So the Pope thinks it’s OK to hit children to discipline them.  We’ve got news for the Pope.

Hitting children has been totally discredited as a legitimate means of disciplining children, and Pope Francis should know that.

“His statement last week that ‘It’s okay to spank your children to discipline them – as long as their dignity is maintained’ is totally out of tune with the times, and we were gratified that his own sex abuse commission called him out on it,” said Kathy Lynn.

“It is absolutely outrageous that the spiritual leader of 1.2 million Catholics world-wide would advocate violence against another human being.  That is a totally inappropriate message for him to deliver to his flock.”

Kathy Lynn, a life-long advocate for ending physical punishment for children, is the chair of the steering committee for Corinne’s Quest which is a campaign under First Call: BC Child and Youth Advocacy Coalition, a non-partisan coalition of organizations which advocates for improved policies and resources for children and youth.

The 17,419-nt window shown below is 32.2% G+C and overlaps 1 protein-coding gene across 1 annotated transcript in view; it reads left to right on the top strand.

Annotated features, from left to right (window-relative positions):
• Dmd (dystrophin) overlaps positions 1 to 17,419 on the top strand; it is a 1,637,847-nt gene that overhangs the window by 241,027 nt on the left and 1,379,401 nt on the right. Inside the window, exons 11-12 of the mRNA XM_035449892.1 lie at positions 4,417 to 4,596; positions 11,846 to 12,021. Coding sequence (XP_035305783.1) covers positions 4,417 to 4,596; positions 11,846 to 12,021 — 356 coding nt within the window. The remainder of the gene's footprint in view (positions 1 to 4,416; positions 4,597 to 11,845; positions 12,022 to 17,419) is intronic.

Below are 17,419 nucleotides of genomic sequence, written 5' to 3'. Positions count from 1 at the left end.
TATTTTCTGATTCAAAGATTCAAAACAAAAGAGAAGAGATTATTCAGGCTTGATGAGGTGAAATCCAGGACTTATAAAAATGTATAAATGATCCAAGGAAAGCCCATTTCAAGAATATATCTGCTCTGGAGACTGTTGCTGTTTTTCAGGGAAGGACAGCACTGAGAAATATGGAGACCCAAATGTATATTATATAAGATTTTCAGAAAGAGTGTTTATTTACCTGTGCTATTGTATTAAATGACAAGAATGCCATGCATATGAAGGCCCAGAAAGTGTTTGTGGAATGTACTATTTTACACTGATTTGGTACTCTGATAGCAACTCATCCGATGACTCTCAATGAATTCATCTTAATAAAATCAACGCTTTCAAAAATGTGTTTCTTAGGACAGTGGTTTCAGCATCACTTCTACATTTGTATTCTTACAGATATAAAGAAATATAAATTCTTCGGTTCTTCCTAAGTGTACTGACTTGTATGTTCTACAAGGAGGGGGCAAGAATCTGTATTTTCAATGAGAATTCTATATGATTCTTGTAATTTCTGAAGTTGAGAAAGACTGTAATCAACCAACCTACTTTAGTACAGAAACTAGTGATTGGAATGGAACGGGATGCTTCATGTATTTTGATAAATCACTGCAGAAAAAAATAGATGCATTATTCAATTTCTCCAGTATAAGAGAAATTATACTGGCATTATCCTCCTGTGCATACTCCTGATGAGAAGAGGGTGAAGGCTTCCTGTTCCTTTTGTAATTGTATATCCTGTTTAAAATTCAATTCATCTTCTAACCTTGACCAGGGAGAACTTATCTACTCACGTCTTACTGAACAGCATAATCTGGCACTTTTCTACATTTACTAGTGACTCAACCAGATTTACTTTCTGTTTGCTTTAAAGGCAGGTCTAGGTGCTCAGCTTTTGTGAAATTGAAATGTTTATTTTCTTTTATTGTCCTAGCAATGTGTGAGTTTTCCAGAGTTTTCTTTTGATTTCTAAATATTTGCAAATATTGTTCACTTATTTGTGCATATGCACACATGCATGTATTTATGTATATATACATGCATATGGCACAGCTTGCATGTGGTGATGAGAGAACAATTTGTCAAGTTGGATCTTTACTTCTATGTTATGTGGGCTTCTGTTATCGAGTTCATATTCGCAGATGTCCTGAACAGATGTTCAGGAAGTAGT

Our initial response through social media was that it’s disappointing that a person of such influence would be so unaware of the research that absolutely proves hitting children always carries a risk factor. To date, 44 countries have prohibited physical punishment of children because the risks include higher rates of aggression, delinquency, mental health problems and lowered self-esteem. Canada is not on that list of countries.

The Pope should look to the existing research before speaking on the topic. Thankfully, his sex abuse commission criticized his comments saying “there is no place for physical discipline and that the panel would make recommendations to him about protecting kids from corporal punishment.”

One of our concerns is that people will heed the first incorrect statement and miss the second refuting the value of physical punishment of children.

As the Spiritual leader for one seventh of the world population, the Pope has a responsibility to check his facts and talk to his advisors before he advises parents on an important topic such as physical punishment of children.